Some years ago, Thomas Mallon wrote a thoughtful essay about the responsibilities involved in placing real people into imagined, novelistic settings. Fictional history, he said, is justified "when the facts have been lost to time, and when a time has been lost to the facts." Mr. Mallon's own historical novels—including "Henry and Clara" (1995), about the young couple sharing the presidential box at Ford's Theater on the evening of Lincoln's assassination, and "Bandbox" (2004), about Jazz Age New York—have honored this precept in various ways. "Watergate" does, too, though it introduces a third variable: what to do when important facts are still matters of conjecture.
What emerges from "Watergate" is an acute sense of how much we still don't know about the events of June 17, 1972. Who ordered the break-in of the Democratic National Committee headquarters at the Watergate complex in Washington? What was its real purpose? Was it purposely botched? How much was the CIA involved? Who erased the 18½ minutes from President Nixon's Oval Office tapes? And how did a politician as tough and canny as Richard Nixon allow himself to be brought down by a "third-rate burglary"?
Your guess is as good as mine. Mr. Mallon's guesses are sometimes over the top but never less than entertaining. "Watergate" demonstrates how a novelist can peel back layers of personality and motivation that historians must leave undisturbed. It also shows Mr. Mallon at times intruding on events more than his long-ago essay on historical fiction would probably endorse.
"Watergate" is a vivid and witty novel with a large cast of principal and supporting players. CIA Director Richard Helms is "slippery even for a spy." Vice President Spiro Agnew is "sleek as a seal in a circus, comfortable in his body and expensive suit, and always beautifully groomed." Democratic nominee George McGovern is the kind of candidate "for whom [Chicago Mayor Richard] Daley didn't even want to turn out the living." During after-work cocktails, political aide Charles Colson "would serve Nixon a new harebrained scheme as if it were just another ice cube or olive." Attorney General (and cabinet utility hitter) Elliot Richardson is appropriately priggish and sour. "Tea, please," he says to a waiter coming around with coffee.
"Watergate" begins with the break-in and ends with Nixon's resignation. Some of the interim events are straightforwardly narrated; some are embellished (a surreal birthday party for Art Buchwald); and some are made out of whole cloth woven at the Mallon mills (a lonely Nixon accompanying himself on the piano and singing the theme from the film "High Noon").
Mr. Mallon conveys the atmosphere of the White House and of Washington in the early 1970s and nails down many details. He casts his net so wide that even this reviewer, a peripheral White House aide at the time, manages a cameo appearance.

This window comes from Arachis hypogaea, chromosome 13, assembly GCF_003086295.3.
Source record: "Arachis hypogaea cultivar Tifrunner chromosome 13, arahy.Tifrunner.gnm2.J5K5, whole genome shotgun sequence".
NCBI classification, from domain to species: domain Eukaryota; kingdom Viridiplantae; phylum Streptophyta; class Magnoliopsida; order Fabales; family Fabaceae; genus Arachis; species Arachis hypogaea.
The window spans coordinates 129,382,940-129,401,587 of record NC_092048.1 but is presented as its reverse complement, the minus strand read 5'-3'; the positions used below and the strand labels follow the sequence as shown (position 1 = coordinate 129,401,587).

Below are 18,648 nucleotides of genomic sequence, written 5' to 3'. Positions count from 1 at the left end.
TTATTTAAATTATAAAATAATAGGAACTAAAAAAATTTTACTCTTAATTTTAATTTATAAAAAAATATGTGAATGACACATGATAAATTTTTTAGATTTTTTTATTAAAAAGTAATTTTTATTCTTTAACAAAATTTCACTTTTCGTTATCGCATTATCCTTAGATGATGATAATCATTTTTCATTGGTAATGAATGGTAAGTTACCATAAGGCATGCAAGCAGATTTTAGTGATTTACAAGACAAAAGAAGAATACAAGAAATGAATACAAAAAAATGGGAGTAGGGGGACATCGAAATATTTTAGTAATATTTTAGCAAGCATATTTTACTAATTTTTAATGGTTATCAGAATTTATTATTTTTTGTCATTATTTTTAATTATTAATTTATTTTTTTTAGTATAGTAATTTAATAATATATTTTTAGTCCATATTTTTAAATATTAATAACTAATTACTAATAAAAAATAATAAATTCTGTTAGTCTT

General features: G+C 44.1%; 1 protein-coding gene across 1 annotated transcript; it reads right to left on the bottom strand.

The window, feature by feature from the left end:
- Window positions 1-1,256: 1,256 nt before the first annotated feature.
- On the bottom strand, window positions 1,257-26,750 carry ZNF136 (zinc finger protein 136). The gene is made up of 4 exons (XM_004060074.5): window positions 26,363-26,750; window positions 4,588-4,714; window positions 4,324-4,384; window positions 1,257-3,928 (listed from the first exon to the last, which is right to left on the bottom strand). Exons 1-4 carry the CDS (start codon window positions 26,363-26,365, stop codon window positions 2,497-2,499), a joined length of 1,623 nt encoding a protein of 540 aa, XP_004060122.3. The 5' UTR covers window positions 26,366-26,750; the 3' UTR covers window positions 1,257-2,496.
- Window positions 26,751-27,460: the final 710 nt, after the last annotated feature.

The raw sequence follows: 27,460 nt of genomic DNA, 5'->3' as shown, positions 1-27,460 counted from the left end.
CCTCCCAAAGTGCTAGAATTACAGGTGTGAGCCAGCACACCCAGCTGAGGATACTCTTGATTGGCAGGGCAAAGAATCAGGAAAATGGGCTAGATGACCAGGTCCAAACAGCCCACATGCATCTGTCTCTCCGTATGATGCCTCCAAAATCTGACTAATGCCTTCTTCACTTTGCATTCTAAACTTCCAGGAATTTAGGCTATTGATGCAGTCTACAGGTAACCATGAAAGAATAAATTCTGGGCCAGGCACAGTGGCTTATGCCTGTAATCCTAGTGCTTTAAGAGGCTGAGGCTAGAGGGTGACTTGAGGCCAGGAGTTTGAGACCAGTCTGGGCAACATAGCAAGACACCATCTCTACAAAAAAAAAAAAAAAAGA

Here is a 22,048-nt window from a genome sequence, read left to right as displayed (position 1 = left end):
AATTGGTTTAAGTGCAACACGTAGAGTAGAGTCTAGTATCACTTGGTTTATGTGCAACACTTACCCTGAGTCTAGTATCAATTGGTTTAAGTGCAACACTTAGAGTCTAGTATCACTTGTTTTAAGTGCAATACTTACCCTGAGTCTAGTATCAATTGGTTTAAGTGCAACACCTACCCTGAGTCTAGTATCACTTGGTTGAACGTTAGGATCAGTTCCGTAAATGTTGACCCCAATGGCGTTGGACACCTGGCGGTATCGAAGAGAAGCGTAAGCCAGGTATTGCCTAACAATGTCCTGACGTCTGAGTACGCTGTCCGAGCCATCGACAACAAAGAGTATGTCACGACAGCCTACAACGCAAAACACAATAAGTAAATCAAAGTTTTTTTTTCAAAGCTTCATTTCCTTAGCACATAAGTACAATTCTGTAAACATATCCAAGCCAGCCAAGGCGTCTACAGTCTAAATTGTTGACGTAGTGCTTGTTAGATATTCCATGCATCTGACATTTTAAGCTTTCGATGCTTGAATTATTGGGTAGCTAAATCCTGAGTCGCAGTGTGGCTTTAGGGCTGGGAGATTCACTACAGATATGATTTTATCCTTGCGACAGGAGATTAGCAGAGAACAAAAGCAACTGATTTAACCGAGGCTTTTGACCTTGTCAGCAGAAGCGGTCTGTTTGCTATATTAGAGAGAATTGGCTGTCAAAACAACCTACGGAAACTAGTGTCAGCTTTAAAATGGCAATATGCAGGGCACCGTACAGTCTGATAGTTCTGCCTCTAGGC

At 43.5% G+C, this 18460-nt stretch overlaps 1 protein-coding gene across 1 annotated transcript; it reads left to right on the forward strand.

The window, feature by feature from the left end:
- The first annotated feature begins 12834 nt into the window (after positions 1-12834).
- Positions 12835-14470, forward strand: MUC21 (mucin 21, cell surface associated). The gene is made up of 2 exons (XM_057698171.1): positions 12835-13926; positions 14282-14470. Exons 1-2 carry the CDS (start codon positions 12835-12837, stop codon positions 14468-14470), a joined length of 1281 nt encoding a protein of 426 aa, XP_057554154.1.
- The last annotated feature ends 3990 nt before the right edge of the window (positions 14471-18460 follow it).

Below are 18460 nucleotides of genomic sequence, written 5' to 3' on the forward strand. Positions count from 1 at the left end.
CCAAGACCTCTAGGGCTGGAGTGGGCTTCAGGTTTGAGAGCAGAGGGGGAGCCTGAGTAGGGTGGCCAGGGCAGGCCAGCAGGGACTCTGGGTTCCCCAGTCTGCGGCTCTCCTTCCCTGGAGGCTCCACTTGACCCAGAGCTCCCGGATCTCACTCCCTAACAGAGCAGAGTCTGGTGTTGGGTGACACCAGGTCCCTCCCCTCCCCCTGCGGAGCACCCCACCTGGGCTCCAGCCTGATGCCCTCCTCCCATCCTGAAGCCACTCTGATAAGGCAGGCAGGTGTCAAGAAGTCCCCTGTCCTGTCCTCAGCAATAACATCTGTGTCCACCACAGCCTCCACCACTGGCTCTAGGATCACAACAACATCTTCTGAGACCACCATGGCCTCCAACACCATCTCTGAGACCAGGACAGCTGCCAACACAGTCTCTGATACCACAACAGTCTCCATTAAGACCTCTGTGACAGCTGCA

The most perceptive and wittiest members of Mr. Mallon's cast are the women, some participants in the unfolding story, some observers: Pat Nixon, Rose Mary Woods, Martha Mitchell, Alice Roosevelt Longworth and Dorothy Hunt (the wife of burglar E. Howard Hunt). Unfortunately, the novel's sole fictional female, a character named Clarine Lander, never rings true. This mysterious, multi-motivated Southern belle is so magnolia-steeped that she even writes in drawl, spelling darling as darlin'. If you buy her presence in a world populated by historically real people, her machinations may give "Watergate" a welcome ironic twist and answer otherwise puzzling riddles. But if you are able to resist her charms, you may find her initially incredible and ultimately annoying.
Considering that "Watergate" is about the scandal that done him in, Richard Nixon is a surprisingly tangential character. By the time he realizes that, unlike most campaign scandals, this one isn't going to go away after the election, he is hopelessly entangled in a piecemeal coverup and scrambling to figure out what happened and who was responsible. Although Nixon is often dismissed as a Uriah Heep, in this novel he is more like Mr. Micawber: hoping against hope that something will turn up. As Nixon resigns the presidency, he remains baffled, "unsure, even now, what Watergate really was. . . . He would forever be able to hear himself on the tape: confused, groping, taking the first approach that came to mind; dooming himself."
Mr. Mallon's early historical novels were extrapolations. But like "Fellow Travelers," his 2007 novel about the McCarthy era, "Watergate" seems more—to use a Nixonian word—an incursion. Mr. Mallon manipulates his characters to suit his story, even descending into a kind of melodrama that is ill-suited to the Watergate events of history, which were dramatic enough in themselves.
In his essay about writing historical fiction, Mr. Mallon said that "one cannot libel the dead, but one can refrain from distortions as hurtful as they are preposterous." He expressed sympathy for Thomas Dewey's son because a 1990s movie about Depression-era mobsters suggested that the upright Dewey was corrupt. How, then, can Mr. Mallon justify subjecting Pat Nixon's daughters and grandchildren to the creation and elaboration of a fictional adultery on her part? Aside from having no basis in fact, it seems a trite device and is unworthy of Mr. Mallon's otherwise sophisticated sense and sensibility.
For all his research and imaginative latitude, Mr. Mallon all but ignores perhaps the most fascinating of all the Watergate players: John Dean. Assigned to find out whether anyone on the White House staff had been involved with Watergate, Mr. Dean failed to mention that he was the only such individual and then proceeded to turn on his colleagues and his boss. Nowadays he is a hero for many and a villain for some. Only a novelist could do justice to the Dean story and the workings of his mind. It is disappointing that Mr. Mallon merely finesses him.